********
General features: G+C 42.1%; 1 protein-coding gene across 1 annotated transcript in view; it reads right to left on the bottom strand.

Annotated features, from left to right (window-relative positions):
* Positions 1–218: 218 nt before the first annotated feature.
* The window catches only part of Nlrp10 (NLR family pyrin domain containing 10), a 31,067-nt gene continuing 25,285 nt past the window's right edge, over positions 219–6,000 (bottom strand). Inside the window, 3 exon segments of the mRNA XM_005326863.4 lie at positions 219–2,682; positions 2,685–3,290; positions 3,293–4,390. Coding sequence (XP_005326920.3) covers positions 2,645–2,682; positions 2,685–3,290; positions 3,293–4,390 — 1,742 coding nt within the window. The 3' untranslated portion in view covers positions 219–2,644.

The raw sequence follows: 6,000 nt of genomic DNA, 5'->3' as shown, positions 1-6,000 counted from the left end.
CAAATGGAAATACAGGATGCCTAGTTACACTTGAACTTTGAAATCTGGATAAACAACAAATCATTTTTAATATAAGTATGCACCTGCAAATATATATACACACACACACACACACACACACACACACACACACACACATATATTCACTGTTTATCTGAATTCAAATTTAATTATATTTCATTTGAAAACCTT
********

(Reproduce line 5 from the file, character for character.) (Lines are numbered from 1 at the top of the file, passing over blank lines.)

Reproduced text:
The raw sequence follows: 6,000 nt of genomic DNA, 5'->3' as shown, positions 1-6,000 counted from the left end.